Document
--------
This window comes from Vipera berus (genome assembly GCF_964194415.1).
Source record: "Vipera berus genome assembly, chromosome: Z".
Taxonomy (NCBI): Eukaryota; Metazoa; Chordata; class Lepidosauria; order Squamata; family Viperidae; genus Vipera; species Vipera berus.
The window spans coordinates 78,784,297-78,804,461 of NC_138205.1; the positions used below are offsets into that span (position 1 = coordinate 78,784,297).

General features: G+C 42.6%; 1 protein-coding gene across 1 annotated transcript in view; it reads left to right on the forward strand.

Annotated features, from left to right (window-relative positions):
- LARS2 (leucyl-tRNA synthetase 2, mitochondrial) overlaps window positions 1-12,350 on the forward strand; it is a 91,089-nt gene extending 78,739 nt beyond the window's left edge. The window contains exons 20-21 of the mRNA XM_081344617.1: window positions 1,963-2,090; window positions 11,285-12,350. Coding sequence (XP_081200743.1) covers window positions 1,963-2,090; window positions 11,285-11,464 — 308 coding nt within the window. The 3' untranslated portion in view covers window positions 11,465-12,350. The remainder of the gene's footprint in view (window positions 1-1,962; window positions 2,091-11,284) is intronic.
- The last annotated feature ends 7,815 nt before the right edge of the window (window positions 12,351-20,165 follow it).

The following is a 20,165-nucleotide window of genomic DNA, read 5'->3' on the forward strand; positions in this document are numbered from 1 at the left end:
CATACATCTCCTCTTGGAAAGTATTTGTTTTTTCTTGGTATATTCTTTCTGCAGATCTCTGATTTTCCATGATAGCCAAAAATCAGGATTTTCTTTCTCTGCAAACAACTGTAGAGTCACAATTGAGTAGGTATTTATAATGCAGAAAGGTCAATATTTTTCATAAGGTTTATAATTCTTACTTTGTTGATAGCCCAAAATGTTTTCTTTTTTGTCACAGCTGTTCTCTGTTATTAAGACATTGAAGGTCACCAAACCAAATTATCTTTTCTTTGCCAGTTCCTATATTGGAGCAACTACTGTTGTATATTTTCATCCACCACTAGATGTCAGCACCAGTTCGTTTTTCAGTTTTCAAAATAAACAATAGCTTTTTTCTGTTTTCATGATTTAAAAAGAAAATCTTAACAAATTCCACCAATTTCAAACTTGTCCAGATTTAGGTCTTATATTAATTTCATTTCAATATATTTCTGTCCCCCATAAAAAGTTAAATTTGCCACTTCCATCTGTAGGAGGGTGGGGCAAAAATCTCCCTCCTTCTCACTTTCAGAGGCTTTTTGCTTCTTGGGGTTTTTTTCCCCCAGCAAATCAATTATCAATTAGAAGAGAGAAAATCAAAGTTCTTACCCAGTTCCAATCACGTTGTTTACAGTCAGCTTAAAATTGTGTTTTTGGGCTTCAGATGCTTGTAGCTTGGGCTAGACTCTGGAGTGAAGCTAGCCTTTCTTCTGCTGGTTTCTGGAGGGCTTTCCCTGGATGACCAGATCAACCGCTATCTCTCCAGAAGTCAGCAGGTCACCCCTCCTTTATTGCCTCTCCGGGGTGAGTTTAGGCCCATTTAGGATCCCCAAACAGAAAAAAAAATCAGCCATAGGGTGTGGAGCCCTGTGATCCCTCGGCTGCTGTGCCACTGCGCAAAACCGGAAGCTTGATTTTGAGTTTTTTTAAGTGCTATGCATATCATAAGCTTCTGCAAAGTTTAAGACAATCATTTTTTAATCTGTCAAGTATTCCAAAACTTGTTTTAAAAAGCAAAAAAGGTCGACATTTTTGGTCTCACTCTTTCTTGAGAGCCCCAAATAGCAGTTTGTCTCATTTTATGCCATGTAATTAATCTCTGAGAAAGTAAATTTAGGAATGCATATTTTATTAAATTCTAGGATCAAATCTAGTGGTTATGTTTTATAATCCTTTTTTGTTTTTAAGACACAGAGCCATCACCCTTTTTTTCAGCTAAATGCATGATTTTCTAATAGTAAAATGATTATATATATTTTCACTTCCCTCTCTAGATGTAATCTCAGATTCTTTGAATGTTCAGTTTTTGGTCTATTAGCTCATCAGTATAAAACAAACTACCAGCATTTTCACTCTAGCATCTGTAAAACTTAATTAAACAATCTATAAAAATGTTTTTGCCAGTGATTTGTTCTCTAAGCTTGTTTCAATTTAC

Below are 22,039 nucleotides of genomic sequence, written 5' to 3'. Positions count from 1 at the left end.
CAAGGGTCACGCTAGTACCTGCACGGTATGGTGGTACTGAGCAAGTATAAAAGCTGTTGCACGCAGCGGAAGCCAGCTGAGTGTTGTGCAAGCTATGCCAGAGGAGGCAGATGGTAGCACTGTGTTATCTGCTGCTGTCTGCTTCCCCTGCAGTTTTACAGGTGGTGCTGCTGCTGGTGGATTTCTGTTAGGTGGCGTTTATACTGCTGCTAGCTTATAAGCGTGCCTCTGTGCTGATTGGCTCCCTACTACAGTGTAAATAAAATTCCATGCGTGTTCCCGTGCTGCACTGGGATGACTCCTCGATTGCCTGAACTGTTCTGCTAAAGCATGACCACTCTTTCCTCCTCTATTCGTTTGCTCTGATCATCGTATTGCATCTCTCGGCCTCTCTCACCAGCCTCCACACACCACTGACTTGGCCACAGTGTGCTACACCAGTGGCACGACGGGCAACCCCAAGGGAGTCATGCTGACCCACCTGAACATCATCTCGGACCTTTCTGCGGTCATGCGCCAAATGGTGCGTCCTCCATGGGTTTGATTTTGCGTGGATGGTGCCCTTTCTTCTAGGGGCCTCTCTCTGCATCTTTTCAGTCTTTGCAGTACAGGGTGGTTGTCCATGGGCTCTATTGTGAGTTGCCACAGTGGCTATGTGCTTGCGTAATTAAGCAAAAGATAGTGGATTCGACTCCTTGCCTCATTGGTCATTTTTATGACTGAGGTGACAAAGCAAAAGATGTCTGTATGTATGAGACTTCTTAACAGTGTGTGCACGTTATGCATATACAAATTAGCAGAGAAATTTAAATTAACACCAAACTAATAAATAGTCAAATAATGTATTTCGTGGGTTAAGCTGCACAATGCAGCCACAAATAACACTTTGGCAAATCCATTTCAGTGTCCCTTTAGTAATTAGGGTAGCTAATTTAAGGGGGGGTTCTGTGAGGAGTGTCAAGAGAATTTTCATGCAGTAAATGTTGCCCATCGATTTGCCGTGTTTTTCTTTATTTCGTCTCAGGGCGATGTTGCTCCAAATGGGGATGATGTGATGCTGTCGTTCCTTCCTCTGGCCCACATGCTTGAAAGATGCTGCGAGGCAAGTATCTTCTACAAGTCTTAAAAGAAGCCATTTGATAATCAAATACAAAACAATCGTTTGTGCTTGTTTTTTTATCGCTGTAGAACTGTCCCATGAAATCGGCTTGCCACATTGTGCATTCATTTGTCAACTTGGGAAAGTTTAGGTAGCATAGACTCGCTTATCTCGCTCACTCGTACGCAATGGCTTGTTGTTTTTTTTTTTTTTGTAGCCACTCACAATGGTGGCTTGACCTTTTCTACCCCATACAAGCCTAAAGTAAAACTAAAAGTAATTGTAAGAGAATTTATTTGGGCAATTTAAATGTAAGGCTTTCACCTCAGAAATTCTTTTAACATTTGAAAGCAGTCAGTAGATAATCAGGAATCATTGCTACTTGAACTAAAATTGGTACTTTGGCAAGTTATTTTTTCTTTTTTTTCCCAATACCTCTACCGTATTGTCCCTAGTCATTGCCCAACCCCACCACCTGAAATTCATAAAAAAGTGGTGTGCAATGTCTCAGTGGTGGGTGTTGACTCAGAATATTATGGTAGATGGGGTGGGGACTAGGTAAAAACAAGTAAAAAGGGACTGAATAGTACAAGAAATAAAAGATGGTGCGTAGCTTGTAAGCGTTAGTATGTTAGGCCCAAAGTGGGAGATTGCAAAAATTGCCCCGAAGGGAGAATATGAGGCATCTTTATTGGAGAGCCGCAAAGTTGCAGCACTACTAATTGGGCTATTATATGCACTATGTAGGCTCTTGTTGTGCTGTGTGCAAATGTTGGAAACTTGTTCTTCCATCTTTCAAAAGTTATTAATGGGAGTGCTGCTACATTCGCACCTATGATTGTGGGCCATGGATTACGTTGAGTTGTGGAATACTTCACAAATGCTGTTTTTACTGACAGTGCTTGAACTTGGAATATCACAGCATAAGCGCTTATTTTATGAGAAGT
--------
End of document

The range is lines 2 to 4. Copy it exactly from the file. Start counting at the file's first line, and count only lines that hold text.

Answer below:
Source record: "Vipera berus genome assembly, chromosome: Z".
Taxonomy (NCBI): Eukaryota; Metazoa; Chordata; class Lepidosauria; order Squamata; family Viperidae; genus Vipera; species Vipera berus.
The window spans coordinates 78,784,297-78,804,461 of NC_138205.1; the positions used below are offsets into that span (position 1 = coordinate 78,784,297).